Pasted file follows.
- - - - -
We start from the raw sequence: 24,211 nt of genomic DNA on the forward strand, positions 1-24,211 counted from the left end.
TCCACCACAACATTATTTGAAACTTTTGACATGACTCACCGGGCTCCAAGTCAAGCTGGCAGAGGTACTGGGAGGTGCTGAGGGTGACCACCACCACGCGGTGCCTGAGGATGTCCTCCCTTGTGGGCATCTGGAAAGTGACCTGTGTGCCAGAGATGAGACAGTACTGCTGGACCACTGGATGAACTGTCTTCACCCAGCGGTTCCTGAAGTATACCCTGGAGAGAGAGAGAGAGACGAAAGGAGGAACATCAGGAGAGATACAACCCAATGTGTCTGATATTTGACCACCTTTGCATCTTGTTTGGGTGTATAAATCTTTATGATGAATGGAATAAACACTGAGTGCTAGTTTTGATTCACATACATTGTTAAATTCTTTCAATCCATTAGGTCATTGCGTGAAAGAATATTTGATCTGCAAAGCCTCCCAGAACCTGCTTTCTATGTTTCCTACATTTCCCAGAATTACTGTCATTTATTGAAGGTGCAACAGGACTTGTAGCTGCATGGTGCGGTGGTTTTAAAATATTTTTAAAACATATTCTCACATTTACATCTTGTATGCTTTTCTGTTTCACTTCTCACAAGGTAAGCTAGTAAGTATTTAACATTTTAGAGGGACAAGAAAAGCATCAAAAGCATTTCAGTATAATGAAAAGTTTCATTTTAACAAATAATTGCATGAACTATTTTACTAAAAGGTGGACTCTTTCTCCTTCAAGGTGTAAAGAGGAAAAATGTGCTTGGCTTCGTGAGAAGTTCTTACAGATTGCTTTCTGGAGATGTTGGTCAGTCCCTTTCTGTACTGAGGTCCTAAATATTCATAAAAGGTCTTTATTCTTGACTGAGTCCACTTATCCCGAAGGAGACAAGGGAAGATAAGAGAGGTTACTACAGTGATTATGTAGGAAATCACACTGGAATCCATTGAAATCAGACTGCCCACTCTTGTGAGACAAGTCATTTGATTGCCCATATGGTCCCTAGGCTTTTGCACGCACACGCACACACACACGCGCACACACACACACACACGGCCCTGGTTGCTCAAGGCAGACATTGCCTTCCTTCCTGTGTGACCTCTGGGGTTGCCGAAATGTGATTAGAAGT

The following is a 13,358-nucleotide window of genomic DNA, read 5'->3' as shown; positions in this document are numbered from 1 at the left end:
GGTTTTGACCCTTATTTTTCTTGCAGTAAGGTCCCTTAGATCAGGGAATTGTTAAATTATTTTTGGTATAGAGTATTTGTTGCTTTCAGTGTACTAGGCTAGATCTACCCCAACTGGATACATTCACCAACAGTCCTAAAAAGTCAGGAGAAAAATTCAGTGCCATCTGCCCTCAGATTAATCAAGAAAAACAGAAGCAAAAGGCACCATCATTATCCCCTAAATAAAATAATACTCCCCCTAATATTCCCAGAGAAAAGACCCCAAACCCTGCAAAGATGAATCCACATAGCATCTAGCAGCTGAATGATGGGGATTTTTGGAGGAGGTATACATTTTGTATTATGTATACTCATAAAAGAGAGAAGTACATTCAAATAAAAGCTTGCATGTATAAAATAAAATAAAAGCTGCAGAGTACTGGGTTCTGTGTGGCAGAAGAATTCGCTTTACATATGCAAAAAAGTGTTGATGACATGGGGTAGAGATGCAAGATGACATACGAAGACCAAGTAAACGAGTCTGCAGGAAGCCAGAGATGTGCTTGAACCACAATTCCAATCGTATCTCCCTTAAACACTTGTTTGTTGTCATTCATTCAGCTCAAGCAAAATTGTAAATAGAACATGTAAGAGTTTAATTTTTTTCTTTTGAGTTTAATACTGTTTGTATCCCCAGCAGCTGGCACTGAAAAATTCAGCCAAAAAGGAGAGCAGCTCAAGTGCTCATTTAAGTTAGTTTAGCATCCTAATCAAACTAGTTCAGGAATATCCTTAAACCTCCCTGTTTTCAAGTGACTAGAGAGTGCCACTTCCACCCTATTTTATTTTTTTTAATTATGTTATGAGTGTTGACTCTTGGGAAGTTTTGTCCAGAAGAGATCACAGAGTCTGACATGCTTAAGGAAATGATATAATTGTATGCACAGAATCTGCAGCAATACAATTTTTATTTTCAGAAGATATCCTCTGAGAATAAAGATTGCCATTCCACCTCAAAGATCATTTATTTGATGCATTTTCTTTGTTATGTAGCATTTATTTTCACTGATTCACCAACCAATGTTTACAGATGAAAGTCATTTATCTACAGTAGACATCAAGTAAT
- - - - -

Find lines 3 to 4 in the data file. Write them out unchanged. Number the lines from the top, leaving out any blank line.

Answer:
The following is a 13,358-nucleotide window of genomic DNA, read 5'->3' as shown; positions in this document are numbered from 1 at the left end:
GGTTTTGACCCTTATTTTTCTTGCAGTAAGGTCCCTTAGATCAGGGAATTGTTAAATTATTTTTGGTATAGAGTATTTGTTGCTTTCAGTGTACTAGGCTAGATCTACCCCAACTGGATACATTCACCAACAGTCCTAAAAAGTCAGGAGAAAAATTCAGTGCCATCTGCCCTCAGATTAATCAAGAAAAACAGAAGCAAAAGGCACCATCATTATCCCCTAAATAAAATAATACTCCCCCTAATATTCCCAGAGAAAAGACCCCAAACCCTGCAAAGATGAATCCACATAGCATCTAGCAGCTGAATGATGGGGATTTTTGGAGGAGGTATACATTTTGTATTATGTATACTCATAAAAGAGAGAAGTACATTCAAATAAAAGCTTGCATGTATAAAATAAAATAAAAGCTGCAGAGTACTGGGTTCTGTGTGGCAGAAGAATTCGCTTTACATATGCAAAAAAGTGTTGATGACATGGGGTAGAGATGCAAGATGACATACGAAGACCAAGTAAACGAGTCTGCAGGAAGCCAGAGATGTGCTTGAACCACAATTCCAATCGTATCTCCCTTAAACACTTGTTTGTTGTCATTCATTCAGCTCAAGCAAAATTGTAAATAGAACATGTAAGAGTTTAATTTTTTTCTTTTGAGTTTAATACTGTTTGTATCCCCAGCAGCTGGCACTGAAAAATTCAGCCAAAAAGGAGAGCAGCTCAAGTGCTCATTTAAGTTAGTTTAGCATCCTAATCAAACTAGTTCAGGAATATCCTTAAACCTCCCTGTTTTCAAGTGACTAGAGAGTGCCACTTCCACCCTATTTTATTTTTTTTAATTATGTTATGAGTGTTGACTCTTGGGAAGTTTTGTCCAGAAGAGATCACAGAGTCTGACATGCTTAAGGAAATGATATAATTGTATGCACAGAATCTGCAGCAATACAATTTTTATTTTCAGAAGATATCCTCTGAGAATAAAGATTGCCATTCCACCTCAAAGATCATTTATTTGATGCATTTTCTTTGTTATGTAGCATTTATTTTCACTGATTCACCAACCAATGTTTACAGATGAAAGTCATTTATCTACAGTAGACATCAAGTAAT